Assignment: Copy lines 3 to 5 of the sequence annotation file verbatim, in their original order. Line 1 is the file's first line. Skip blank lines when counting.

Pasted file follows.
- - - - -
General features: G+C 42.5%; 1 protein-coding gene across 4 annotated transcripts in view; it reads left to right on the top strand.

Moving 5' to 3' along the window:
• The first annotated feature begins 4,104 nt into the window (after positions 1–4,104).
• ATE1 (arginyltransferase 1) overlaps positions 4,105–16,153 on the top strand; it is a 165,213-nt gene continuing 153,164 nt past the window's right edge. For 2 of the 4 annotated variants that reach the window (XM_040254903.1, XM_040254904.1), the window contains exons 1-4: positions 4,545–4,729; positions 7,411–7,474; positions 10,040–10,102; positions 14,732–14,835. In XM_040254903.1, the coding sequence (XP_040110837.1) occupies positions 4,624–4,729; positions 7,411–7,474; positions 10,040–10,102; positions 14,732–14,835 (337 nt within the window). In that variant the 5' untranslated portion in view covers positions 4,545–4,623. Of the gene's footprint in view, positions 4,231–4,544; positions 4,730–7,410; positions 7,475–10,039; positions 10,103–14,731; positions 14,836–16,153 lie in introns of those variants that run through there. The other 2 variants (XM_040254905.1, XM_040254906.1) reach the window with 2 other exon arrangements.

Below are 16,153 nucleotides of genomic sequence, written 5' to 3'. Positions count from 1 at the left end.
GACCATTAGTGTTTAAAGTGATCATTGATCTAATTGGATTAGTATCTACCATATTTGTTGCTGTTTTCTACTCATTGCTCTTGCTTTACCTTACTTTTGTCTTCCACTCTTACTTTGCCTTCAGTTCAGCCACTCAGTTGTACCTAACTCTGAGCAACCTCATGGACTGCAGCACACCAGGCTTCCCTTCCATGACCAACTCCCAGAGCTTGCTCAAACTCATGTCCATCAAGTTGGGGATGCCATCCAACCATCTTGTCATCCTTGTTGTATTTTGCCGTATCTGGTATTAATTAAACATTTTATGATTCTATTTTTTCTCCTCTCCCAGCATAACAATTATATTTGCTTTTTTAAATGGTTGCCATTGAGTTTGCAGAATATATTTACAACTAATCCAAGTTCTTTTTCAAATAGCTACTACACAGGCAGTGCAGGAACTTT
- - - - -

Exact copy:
• The first annotated feature begins 4,104 nt into the window (after positions 1–4,104).
• ATE1 (arginyltransferase 1) overlaps positions 4,105–16,153 on the top strand; it is a 165,213-nt gene continuing 153,164 nt past the window's right edge. For 2 of the 4 annotated variants that reach the window (XM_040254903.1, XM_040254904.1), the window contains exons 1-4: positions 4,545–4,729; positions 7,411–7,474; positions 10,040–10,102; positions 14,732–14,835. In XM_040254903.1, the coding sequence (XP_040110837.1) occupies positions 4,624–4,729; positions 7,411–7,474; positions 10,040–10,102; positions 14,732–14,835 (337 nt within the window). In that variant the 5' untranslated portion in view covers positions 4,545–4,623. Of the gene's footprint in view, positions 4,231–4,544; positions 4,730–7,410; positions 7,475–10,039; positions 10,103–14,731; positions 14,836–16,153 lie in introns of those variants that run through there. The other 2 variants (XM_040254905.1, XM_040254906.1) reach the window with 2 other exon arrangements.

Below are 16,153 nucleotides of genomic sequence, written 5' to 3'. Positions count from 1 at the left end.